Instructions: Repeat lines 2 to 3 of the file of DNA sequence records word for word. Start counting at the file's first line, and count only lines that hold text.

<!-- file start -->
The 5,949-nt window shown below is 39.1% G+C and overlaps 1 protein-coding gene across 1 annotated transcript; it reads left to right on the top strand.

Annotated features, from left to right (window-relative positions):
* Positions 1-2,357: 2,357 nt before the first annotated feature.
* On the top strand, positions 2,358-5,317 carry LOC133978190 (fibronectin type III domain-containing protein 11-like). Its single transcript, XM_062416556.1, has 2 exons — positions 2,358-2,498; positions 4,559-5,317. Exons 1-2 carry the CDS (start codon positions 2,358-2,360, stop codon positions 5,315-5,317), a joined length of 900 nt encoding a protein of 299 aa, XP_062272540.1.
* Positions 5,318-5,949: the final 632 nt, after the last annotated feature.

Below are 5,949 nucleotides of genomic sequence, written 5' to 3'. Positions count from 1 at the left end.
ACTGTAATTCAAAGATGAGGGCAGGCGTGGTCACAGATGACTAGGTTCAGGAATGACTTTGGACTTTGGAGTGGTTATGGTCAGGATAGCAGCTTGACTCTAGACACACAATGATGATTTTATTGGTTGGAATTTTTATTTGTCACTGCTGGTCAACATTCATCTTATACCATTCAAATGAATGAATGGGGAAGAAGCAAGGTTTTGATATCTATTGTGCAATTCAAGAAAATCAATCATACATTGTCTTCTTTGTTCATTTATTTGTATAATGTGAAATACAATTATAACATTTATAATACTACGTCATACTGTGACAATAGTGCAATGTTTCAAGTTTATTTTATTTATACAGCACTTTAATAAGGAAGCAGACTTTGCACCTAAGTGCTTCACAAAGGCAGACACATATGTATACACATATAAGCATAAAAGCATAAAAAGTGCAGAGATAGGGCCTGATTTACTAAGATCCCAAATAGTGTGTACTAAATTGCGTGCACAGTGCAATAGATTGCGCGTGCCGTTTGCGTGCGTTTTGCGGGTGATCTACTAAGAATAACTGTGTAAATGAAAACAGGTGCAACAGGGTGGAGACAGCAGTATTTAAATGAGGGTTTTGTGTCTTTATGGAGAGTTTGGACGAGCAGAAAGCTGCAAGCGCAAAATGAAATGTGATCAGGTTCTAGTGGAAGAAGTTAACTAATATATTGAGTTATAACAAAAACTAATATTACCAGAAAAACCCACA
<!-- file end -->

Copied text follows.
Annotated features, from left to right (window-relative positions):
* Positions 1-2,357: 2,357 nt before the first annotated feature.